• Kowalczyk AW and Grange JA. 2017. Inhibition in task switching: The reliability of the n - 2 repetition cost. Q J Exp Psychol (Hove), vol. 70(12), 2419-2433. link> doi>
  • Kowalczyk AW and Grange JA. 2017. Inhibition in task switching: The reliability of the n - 2 repetition cost. Q J Exp Psychol (Hove), vol. 70(12), 2419-2433. link> doi>
  • Grange JA, Stephens R, Jones K, Owen L. 2016. The effect of alcohol hangover on choice response time. J Psychopharmacol, vol. 30(7), 654-661. link> doi>
  • Anderson CJ, Bahník Š, Barnett-Cowan M, Bosco FA, Chandler J, Chartier CR, Cheung F, Christopherson CD, Cordes A, Cremata EJ, Della Penna N, Estel V, Fedor A, Fitneva SA, Frank MC, Grange JA, Hartshorne JK, Hasselman F, Henninger F, van der Hulst M, Jonas KJ, Lai CK, Levitan CA, Miller JK, Moore KS, Meixner JM, Munafò MR, Neijenhuijs KI, Nilsonne G, Nosek BA, Plessow F, Prenoveau JM, Ricker AA, Schmidt K, Spies JR, Stieger S, Strohminger N, Sullivan GB, van Aert RCM, van Assen MALM, Vanpaemel W, Vianello M, Voracek M, Zuni K. 2016. Response to Comment on "Estimating the reproducibility of psychological science". Science, vol. 351(6277), 1037. link> doi>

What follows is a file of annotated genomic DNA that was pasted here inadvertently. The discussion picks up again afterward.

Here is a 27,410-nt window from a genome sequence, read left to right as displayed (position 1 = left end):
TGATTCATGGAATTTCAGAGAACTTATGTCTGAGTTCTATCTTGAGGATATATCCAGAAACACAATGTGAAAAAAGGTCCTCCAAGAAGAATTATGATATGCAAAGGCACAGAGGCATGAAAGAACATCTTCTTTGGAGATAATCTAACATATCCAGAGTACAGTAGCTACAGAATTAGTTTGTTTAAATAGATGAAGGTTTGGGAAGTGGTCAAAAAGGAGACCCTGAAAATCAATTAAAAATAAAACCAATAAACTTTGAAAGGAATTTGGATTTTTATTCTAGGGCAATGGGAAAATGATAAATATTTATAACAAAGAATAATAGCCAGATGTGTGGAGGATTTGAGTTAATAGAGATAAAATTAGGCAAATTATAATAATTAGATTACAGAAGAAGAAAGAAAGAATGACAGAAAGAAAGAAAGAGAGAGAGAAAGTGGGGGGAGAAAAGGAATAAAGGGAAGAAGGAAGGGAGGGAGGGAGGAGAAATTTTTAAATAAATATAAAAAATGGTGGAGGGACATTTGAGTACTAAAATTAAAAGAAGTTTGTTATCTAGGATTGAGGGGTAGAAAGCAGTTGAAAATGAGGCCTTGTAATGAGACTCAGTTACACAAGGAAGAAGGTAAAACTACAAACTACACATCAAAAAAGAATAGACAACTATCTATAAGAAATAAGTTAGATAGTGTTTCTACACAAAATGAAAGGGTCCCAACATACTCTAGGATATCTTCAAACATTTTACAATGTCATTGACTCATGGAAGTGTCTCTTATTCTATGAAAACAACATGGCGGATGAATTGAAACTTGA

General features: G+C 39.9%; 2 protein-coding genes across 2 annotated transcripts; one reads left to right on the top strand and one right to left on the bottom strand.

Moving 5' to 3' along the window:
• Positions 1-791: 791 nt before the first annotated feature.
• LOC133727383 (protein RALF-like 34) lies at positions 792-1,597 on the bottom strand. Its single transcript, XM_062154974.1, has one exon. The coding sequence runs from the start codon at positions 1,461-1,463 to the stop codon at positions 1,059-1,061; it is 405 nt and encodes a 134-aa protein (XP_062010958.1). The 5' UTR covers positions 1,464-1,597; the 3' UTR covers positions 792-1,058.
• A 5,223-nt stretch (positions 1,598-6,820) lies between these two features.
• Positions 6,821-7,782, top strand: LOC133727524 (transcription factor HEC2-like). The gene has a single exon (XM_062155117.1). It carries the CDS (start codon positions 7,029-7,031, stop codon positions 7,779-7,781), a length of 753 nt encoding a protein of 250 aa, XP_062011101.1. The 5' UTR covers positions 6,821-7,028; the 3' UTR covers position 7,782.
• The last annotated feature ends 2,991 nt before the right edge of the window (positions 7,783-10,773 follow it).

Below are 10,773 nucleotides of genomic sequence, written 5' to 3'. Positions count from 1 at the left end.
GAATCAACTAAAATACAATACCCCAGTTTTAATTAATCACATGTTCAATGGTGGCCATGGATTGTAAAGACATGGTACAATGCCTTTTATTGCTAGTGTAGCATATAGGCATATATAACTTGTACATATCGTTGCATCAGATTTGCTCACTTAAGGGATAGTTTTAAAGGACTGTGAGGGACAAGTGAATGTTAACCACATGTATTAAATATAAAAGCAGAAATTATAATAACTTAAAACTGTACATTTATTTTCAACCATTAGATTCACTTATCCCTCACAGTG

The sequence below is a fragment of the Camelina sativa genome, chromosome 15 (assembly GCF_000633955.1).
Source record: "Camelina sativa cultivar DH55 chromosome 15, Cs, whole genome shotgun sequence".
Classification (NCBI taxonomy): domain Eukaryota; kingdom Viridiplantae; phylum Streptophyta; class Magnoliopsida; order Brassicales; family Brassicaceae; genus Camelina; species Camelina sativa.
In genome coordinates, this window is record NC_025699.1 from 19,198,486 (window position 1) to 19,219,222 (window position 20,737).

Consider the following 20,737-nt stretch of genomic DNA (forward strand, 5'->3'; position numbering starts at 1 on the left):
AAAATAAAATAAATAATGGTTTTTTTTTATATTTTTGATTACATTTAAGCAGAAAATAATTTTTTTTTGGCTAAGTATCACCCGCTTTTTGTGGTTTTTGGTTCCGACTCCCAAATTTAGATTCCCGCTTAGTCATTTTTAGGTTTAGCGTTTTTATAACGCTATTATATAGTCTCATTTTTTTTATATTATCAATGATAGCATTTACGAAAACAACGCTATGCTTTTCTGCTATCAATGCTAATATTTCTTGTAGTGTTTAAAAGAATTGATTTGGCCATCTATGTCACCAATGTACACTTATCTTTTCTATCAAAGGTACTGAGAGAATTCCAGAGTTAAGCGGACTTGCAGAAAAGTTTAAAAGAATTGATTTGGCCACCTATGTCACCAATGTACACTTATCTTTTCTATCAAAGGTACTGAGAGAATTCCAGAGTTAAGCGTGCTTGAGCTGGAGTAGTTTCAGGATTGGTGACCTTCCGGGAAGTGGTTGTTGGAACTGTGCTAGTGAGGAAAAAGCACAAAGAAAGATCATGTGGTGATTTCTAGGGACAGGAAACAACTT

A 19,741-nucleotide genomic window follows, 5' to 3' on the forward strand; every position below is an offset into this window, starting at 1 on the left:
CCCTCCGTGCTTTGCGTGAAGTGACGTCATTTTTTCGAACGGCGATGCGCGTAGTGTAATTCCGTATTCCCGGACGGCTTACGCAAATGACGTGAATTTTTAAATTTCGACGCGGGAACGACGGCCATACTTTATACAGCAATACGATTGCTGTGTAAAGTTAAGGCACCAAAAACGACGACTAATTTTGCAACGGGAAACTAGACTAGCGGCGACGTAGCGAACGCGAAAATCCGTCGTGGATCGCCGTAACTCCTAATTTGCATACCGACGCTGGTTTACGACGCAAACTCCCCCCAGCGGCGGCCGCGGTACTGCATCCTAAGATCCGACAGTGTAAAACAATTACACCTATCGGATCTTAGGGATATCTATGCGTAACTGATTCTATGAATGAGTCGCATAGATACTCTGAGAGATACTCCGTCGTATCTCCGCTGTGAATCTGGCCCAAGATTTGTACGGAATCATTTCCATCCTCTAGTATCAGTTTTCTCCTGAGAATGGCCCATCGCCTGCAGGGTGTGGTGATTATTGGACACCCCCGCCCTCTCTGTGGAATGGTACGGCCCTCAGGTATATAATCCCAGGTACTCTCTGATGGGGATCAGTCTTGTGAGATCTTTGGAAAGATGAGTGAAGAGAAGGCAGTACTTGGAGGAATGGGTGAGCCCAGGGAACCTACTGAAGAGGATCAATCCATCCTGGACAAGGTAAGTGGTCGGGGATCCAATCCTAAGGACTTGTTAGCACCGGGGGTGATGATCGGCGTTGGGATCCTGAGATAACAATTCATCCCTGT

• Edelstyn NMJ, Grange JA, Ellis SJ, Mayes AR. 2016. A deficit in familiarity-driven recognition in a right-sided mediodorsal thalamic lesion patient. Neuropsychology, vol. 30(2), 213-224. link> doi>